Apple's mixed reality headset reviewed

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That review in The Verge didn’t make me want to rush out and get one. It’s kinda damning in its praise, basically saying “this is absolutely the best, most impressive headset on the market and we still didn’t find a compelling use case for it.”


Is that supposed to be a good thing or a bad thing? It sounds like an absolutely horrible interface for something as straightforward as composing an email.



I’m probably a dreadful philistine; but the CNBC piece read like it was written by someone who had been raised in a specially deprived environment where nobody gets more than a single 13in laptop display, and everything runs fullscreen all the time; and released from his enclosure in order to write the article. Typing is slower than on an iphone, “some may be able to work in it”; but it blew his mind that you can put windows side by side.

I realize that bolting a reality attenuator to your face is smaller than a multimonitor setup; but I have to imagine that the Hiro Protagonist demographic, whose computer is the most valuable thing they own and whose shared storage unit doesn’t really have any space, is a relatively niche one; which mostly leaves people who do, or could, have multiple monitors where they compute; but really want to gargoyle up.

(edit: curiously the CNBC fellow didn’t even mention it; but the Verge’s description below just sounds practically calculated to break anyone used to working with computer UIs:

Think about every other computer in your life: the input mechanism is independent of whatever you’re looking at. On a laptop, you can click on controls and use the keyboard while keeping your focus on a document. On a phone, you can do things like drag sliders in a photo editing app while keeping your eyes focused on what those changes are actually doing to your photo.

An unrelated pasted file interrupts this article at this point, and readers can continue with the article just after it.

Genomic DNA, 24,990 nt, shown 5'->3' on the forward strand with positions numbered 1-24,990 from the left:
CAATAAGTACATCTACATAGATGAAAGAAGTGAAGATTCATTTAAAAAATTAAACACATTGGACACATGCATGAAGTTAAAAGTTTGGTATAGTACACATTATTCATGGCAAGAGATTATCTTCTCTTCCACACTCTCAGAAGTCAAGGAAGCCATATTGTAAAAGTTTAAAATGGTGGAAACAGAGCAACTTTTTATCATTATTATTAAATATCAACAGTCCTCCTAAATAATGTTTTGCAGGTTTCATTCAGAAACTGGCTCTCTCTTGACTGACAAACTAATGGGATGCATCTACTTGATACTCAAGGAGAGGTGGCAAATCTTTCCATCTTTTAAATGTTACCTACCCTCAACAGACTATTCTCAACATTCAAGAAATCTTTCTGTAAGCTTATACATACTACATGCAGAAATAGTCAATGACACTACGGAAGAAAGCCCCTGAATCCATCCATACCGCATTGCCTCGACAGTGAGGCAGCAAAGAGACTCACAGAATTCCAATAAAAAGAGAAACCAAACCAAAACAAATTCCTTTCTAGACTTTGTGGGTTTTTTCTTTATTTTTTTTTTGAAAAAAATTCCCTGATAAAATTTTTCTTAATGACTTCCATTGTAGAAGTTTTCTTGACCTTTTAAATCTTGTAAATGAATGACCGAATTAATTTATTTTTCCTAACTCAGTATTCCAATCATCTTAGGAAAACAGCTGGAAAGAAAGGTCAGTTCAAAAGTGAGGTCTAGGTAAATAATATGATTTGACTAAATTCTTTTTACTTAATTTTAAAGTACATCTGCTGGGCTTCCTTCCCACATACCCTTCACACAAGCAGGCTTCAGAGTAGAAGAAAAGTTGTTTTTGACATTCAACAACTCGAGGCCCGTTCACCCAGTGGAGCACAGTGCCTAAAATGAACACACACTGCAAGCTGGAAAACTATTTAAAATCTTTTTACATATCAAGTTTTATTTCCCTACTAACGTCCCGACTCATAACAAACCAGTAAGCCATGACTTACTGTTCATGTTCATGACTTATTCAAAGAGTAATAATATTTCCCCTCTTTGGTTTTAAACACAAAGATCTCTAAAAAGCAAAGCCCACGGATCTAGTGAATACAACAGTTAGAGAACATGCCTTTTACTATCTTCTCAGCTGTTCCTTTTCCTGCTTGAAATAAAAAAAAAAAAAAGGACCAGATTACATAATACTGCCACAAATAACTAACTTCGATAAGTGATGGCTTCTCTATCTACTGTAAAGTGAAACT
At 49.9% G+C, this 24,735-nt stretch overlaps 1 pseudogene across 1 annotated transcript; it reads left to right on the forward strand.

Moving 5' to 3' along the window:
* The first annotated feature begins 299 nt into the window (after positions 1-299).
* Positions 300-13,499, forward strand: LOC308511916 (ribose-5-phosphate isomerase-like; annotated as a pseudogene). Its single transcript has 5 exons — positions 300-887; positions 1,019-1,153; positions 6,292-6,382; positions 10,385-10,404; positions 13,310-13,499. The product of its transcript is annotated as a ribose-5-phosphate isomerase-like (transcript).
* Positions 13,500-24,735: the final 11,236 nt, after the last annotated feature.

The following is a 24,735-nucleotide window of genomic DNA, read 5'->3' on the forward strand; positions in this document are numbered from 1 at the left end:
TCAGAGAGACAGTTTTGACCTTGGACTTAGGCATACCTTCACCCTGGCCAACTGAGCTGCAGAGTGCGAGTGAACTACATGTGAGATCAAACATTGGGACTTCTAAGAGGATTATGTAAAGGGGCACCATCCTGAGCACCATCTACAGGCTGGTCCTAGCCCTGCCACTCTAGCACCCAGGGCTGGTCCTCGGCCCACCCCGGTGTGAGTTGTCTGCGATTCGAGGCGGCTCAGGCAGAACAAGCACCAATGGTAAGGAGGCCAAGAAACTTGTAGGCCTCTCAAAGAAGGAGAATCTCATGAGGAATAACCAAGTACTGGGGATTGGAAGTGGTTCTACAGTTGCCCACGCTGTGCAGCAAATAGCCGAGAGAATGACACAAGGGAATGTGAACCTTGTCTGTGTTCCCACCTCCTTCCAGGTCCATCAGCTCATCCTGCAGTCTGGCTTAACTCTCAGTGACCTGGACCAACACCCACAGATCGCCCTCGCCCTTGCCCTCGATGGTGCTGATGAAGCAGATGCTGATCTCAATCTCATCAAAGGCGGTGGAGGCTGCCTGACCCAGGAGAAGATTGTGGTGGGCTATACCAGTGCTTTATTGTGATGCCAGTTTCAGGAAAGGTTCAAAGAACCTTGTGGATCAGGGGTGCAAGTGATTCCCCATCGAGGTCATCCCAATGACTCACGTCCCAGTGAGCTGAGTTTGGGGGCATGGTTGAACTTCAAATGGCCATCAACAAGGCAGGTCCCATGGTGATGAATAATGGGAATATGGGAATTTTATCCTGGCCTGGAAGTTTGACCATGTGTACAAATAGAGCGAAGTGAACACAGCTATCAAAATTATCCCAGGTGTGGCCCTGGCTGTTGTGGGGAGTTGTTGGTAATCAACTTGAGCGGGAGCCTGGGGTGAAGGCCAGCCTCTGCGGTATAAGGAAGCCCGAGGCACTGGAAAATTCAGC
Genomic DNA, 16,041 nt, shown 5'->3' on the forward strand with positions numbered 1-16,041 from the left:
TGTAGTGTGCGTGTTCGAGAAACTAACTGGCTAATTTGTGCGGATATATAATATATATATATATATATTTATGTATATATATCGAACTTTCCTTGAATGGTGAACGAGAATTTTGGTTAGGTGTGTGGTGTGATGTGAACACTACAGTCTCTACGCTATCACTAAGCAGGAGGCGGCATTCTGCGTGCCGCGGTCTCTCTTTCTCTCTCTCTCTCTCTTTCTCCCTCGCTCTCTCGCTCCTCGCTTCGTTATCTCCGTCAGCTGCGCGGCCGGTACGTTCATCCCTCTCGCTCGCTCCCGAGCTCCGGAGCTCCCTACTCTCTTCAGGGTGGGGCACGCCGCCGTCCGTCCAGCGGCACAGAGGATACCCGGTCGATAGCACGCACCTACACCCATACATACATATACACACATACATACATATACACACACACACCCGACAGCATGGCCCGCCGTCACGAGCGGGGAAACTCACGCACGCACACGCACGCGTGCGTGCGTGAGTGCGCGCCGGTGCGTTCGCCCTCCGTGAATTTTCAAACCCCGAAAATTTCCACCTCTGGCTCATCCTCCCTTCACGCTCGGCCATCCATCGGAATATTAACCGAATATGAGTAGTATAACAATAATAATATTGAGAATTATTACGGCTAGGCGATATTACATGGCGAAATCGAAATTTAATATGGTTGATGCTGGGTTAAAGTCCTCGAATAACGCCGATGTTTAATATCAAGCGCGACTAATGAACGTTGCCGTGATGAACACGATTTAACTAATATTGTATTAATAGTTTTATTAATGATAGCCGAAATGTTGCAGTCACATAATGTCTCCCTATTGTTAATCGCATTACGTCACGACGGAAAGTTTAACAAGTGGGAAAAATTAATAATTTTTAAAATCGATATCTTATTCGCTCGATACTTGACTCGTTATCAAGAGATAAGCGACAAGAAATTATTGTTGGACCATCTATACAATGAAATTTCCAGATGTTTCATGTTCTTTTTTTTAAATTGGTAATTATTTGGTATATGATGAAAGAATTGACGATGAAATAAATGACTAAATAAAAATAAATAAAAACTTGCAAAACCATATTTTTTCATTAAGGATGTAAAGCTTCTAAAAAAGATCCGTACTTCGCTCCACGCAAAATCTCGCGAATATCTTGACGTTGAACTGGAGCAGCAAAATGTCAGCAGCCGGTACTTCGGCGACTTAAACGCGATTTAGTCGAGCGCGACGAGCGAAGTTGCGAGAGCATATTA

The Vision Pro simply doesn’t work like that — you have to be looking at something in order to click on it, and that means you are constantly taking your attention away from whatever you’re working on to specifically look at the button you need to press next.

Even Apple, who resents buttons, puts a lot of trouble into haptic feedback to make interfaces you are using but not looking at feel more plausible; and it’s more or less inherent in touchscreen controls that they be usable without too much looking at the controls themselves because those are what your meat-fingers are obscuring when in use. A full-bore gaze tracking interface sounds agonizing. Presumably something one could sidestep in about 10 minutes if willing to compromise the core vision and just bluetooth in a mouse and keyboard and admit that it’s a specialist monitor rather than the transformative future of computing; but making that an option will probably take some serious coaxing of the true believers behind the product.)


Do you want to sit in a poorly rendered conference room with a bunch of avatar-colleagues hover around with no legs?

VR still seems like a solution in search of a problem; so far I haven’t heard of a use case that justifies the price or renders renders a current technology— or reality — obsolete.


I think mixed reality / augmented reality is an unfortunate certainty once they have it available by glasses / contacts.

It’ll probably be great by then but also I can’t help but wish we could just … not.


I’m happy with the games on my PSVR2. Don’t think I’d spend any more than what that cost for VR though, and that’s pushing it. Several times the price? Oh hell no.